Researchers used transgenic mice that over-expressed human COX-1 to study the roles of COX and COX-derived prostanoids in the lung under normal and inflammatory conditions. Along with invasive and non-invasive analyses of lung function, the researchers quantified prostanoid levels and inflammatory cells and mediators in brochoalveolar lavage fluid to investigate differences between COX-1 transgenic and wild-type control mice. Experiments with mice that were also genetically deficient in COX-2 enabled the researchers to control for the potentially confounding effects of COX-2 up-regulation.
Beneficial effects of COX-1 overexpression were observed on airway responsiveness in naïve mice, but allergic airway inflammation and associated functional alterations were not improved. The researchers proposed that other genetic and pharmacologic strategies designed to alter the airway level of specific prostanoids or to target downstream signaling events may be even more beneficial in improving basal lung function and might prove clinically useful in alleviating allergic airway inflammation and hyper-responsiveness.
Citation: Card JW, Carey MA, Bradbury JA, Graves JP, Lih FB, Moorman MP, Morgan DL, DeGraff LM, Zhao Y, Foley JF, Zeldin DC. 2006. Cyclooxygenase-1 overexpression decreases basal airway responsiveness but not allergic inflammation. J Immunol 177(7):4785-4793.
Combined Method for Studying Key Enzyme in DNA Replication and Repair
NIEHS-funded researchers from the Laboratory of Structural Biology, in collaboration with UNC chemists, have demonstrated the insights to be gained from combining protein crystal structures of DNA polymerase beta with high level Quantum Mechanics/Molecular Mechanics (QM/MM) calculations to better understand the chemistry at the atomic level for correct insertion by DNA polymerase beta (pol beta). The use of QM/MM calculations allows for quantum level calculations at the active site while still taking into account the entire protein/DNA environment. The crystal structure used for the study contained a non-hydrolyzable incoming nucleotide triphosphate. Thus, the starting structure for theoretical analysis contained all the atoms, including the two metal ions, required for catalysis.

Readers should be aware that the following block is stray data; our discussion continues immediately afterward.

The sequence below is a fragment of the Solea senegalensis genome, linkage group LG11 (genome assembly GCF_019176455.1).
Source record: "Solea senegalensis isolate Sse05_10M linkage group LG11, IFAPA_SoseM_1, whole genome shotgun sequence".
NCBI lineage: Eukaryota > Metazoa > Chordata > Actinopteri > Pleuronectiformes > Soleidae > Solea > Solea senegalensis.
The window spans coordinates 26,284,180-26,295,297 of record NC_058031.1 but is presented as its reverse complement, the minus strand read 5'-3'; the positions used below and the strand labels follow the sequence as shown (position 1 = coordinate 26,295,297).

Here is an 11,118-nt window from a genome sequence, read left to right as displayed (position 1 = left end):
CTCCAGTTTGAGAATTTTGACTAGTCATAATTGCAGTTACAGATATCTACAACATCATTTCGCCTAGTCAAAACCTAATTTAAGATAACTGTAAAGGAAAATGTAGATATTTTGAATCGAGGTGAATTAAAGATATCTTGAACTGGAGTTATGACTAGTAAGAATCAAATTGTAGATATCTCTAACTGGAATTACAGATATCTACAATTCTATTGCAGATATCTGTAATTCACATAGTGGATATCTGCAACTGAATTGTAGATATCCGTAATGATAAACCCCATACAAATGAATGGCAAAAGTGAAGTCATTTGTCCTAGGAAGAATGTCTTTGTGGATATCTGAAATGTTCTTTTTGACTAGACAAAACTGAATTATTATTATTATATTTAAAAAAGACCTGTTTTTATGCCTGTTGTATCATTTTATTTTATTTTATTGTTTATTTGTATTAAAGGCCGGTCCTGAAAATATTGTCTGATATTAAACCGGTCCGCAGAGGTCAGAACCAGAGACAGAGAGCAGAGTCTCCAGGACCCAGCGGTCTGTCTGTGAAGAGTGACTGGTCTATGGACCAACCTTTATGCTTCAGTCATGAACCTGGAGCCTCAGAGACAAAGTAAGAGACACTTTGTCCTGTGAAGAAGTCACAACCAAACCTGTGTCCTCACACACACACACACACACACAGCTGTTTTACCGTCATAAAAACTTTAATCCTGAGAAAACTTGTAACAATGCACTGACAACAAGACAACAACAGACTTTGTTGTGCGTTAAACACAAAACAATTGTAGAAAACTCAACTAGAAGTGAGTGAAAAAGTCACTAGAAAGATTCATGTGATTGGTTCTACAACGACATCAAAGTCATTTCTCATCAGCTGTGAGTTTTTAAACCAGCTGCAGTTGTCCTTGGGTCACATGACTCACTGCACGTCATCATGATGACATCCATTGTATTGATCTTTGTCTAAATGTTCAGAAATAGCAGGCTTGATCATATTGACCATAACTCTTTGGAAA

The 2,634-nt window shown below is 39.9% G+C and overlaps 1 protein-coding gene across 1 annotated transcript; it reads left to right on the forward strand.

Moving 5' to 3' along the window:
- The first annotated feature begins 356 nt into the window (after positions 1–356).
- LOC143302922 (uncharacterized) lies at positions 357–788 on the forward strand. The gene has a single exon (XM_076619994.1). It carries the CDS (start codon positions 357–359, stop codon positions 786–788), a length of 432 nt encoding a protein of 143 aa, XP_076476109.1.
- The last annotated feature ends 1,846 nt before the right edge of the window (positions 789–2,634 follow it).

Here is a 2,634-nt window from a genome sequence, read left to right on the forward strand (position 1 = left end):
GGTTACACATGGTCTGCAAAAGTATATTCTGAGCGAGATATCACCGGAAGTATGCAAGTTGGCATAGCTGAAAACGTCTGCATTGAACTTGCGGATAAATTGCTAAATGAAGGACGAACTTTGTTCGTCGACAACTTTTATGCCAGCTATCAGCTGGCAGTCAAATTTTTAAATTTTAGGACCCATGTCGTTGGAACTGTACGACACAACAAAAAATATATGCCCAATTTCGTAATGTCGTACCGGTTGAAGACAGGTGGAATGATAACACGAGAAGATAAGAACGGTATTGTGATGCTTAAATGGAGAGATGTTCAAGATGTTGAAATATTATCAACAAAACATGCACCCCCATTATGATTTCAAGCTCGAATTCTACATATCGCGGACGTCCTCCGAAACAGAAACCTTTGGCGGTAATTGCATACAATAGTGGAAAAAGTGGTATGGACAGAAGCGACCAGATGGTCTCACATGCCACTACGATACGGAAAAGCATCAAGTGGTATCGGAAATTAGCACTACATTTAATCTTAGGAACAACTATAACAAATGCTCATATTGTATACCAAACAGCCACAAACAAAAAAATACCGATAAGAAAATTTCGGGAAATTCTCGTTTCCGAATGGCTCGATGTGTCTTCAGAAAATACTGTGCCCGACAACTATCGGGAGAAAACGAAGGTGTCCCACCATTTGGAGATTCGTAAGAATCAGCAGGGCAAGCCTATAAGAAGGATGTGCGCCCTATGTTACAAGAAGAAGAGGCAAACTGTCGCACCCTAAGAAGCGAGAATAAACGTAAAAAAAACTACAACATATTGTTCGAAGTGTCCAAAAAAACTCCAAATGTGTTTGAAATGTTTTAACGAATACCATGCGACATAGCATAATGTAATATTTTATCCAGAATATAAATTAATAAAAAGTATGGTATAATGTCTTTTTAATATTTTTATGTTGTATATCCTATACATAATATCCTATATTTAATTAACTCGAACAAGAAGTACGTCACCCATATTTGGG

Since the starting geometries are very near those of the transition state, it becomes possible to mimic the actual incorporation event. The marriage of the crystallography and theory thus provides unusual insight into the chemistry behind DNA replication.
Citation: Lin P, Pedersen LC, Batra VK, Beard WA, Wilson SH, Pedersen LG. 2006. Energy analysis of chemistry for correct insertion by DNA polymerase beta. Proc Natl Acad Sci U S A 103(36):13294-13299.
Engineering RNA-Binding Proteins
Two DIR researchers in the NIEHS Laboratory of Structural Biology have demonstrated the potential for using a Puf family protein, Pumilio1, as a scaffold for engineering RNA-binding proteins with a designed sequence specificity. Puf family proteins regulate germ-line stem cell development, a role they perform both in lower organisms and likely in humans.
Researchers created mutations of Homo sapiens Pumilio 1 homology domain (hsPUM1-HD) to alter sequence specificity and performed RNA-binding experiments to determine binding specificity for cognate RNA compared to wild-type RNA. In many, but not all cases, the team was successful in designing mutant proteins with binding affinity as great or greater than wild-type proteins.
The ability to engineer hsPUM1-HD RNA sequence specificity may help scientists to probe processes that are critical for producing correct protein products in the right amounts at the right times and places. The ability to recognize specific nucleotide sequences could ultimately result in development of interventions with potential for controlling and/or correcting splicing defects that can lead to cancer and other disease and inhibiting overproduction of tumor necrosis factor alpha, which can trigger a range of inflammatory disorders.
Citation: Cheong CG, Hall TM. 2006. Engineering RNA sequence specificity of Pumilio repeats. Proc Natl Acad Sci U S A 103(37):13635-13639.